Viñales’ dissatisfaction led him to revert to the old 2023 tail unit during testing, indicating a search for a preferred bike balance. Despite complaints, both Viñales and Oliveira demonstrated respectable speed during testing, with Viñales showcasing strength in long runs. Espargaro emerged as the standout performer among the trio, managing to keep pace with some of Ducati’s fastest riders in both one lap and longer runs.


Honda took a bold step forward at Sepang by foregoing the 23 bike and instead focusing on refining their Valencia Test bike. This decision proved fruitful as they unveiled an updated engine that garnered praise from riders Takaaki Nakagami and Joan Mir. The smoother throttle connection and improved rear grip were notable improvements, although rear grip, particularly excessive spinning, remains a primary concern.

The Japanese brand also brought a new aluminium swingarm into play, which was seemingly constructed by Honda themselves after some previous experimentation in this department. In terms of aerodynamics, Honda experimented with two different packages, combining elements from both for optimal performance. Rider Luca Marini emphasized the need for increased rear stability, prompting Honda to explore solutions such as a larger rear aero package including a large rear wing paired with the stegosaurus wings. Marini also expressed the desire for more downforce, hinting at potential future updates at the Qatar Test.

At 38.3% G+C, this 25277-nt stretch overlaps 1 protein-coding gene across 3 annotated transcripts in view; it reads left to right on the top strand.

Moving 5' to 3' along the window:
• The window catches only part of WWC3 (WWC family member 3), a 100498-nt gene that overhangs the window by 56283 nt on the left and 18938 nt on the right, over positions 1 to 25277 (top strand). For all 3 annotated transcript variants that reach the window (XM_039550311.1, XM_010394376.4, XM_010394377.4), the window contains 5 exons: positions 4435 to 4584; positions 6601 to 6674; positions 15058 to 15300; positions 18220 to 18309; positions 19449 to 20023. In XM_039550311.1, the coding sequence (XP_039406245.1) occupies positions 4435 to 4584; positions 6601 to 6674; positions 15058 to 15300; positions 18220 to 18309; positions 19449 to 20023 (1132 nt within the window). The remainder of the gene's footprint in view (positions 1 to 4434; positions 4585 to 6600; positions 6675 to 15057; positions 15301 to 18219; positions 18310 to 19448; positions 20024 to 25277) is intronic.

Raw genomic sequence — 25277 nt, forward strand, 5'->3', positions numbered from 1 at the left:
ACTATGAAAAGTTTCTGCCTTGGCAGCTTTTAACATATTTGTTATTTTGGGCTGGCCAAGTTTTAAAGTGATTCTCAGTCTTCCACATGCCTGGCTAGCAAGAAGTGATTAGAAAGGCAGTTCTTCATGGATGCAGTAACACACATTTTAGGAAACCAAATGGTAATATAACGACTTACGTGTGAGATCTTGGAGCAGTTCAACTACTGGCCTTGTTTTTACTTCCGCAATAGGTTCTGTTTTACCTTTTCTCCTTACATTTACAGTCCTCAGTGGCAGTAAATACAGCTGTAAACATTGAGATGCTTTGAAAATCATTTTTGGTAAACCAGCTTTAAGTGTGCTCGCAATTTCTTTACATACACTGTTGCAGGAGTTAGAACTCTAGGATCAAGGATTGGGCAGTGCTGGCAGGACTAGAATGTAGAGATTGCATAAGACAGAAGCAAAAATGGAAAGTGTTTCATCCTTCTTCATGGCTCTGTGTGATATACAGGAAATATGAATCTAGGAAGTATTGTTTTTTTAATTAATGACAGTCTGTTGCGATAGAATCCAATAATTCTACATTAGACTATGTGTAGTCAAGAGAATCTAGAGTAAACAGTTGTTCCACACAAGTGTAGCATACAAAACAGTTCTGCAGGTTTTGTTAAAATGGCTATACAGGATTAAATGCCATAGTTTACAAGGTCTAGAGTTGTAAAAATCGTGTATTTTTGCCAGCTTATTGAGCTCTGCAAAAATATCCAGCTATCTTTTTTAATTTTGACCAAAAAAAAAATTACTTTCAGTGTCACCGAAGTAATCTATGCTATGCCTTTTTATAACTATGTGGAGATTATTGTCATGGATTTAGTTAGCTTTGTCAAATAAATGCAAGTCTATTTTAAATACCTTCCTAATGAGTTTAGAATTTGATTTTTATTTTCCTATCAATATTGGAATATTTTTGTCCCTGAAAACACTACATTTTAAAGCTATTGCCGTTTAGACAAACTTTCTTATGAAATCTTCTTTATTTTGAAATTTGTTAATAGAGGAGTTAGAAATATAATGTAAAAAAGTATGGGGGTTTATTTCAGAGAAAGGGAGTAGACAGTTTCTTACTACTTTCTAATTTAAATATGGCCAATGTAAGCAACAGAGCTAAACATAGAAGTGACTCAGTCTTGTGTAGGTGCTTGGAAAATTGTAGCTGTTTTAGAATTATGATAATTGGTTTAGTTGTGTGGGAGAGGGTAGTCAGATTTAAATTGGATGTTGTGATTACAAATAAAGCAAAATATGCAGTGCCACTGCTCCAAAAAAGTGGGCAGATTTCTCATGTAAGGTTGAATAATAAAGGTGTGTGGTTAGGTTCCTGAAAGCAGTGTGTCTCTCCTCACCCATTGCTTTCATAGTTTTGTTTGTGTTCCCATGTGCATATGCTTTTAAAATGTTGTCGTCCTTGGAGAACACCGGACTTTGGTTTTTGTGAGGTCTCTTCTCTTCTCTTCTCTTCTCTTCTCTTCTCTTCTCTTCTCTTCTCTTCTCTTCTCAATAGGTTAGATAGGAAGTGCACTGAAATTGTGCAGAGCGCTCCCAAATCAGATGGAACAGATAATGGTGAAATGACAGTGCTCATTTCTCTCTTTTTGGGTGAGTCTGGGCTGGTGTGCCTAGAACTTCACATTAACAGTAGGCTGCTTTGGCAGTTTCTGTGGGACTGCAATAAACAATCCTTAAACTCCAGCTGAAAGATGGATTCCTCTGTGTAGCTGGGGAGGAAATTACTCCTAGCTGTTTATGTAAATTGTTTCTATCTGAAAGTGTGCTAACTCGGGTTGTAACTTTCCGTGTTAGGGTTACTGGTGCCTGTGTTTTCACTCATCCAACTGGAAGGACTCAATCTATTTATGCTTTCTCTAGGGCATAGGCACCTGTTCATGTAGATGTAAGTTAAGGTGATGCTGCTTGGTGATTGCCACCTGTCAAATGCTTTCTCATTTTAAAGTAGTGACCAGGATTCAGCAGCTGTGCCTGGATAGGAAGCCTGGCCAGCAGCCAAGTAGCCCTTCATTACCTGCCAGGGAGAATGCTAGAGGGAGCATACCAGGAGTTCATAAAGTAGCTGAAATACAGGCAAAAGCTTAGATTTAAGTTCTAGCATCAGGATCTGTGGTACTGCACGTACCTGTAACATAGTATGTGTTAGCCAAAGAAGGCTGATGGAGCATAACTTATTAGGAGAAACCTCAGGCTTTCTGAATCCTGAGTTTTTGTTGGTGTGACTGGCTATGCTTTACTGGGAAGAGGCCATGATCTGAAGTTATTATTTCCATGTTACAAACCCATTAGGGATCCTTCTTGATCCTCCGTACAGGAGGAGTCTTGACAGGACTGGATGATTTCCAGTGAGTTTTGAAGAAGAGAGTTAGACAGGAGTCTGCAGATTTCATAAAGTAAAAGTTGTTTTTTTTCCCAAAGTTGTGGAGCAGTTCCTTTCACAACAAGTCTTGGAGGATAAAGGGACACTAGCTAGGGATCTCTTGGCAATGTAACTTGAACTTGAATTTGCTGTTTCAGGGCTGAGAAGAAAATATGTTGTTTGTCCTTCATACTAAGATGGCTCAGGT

Yamaha unveiled a new aerodynamic package featuring a front wing reminiscent of Aprilia’s 2023 design. This aero configuration, which features a set of sidepod wings initially but it appears that they won’t be included, coupled with Yamaha’s new engine, delivers increased downforce and smoother power delivery, facilitating improved corner exit and reduced wheelspin.

Though smoother, the new engine perhaps is not where it needs to be just yet as challenges persist in achieving optimal one-lap qualifying pace. Suggestions are the engine is too aggressive and they cannot take advantage of the grip offered by a new tyre, highlighting areas for continued development. The Iwata factory also tried a new shape tail unit for the first time in a long time. The riders told us it was just an updated ride-height device but it might also have to do with some weight distribution.


KTM continued to innovate as they mainly used their carbon fibre chassis, signalling a departure from the steel chassis of the past, with the Red Bull GAGSAGS Tech3 squad also on the carbon fibre chassis. Addressing issues with wheelspin, KTM focused on refining electronics and exhaust setups to fine-tune the power curve for smoother performance. At the end of last season, we saw KTM try an updated top and lower exhaust. What’s happened now is they’re still using that updated lower exhaust, but they’ve gone back to the top exhaust that they were already using. They now have an exhaust arrangement that is a mix of old and new.

Binder and Miller said they’re quite close to having the 2024 bike in order and all together. At the Qatar Test, it’s thought we won’t see too many things change on the KTM and instead, we’ll start to see them really ramp up their pace with the new bike.

[Note: The story is as per press release]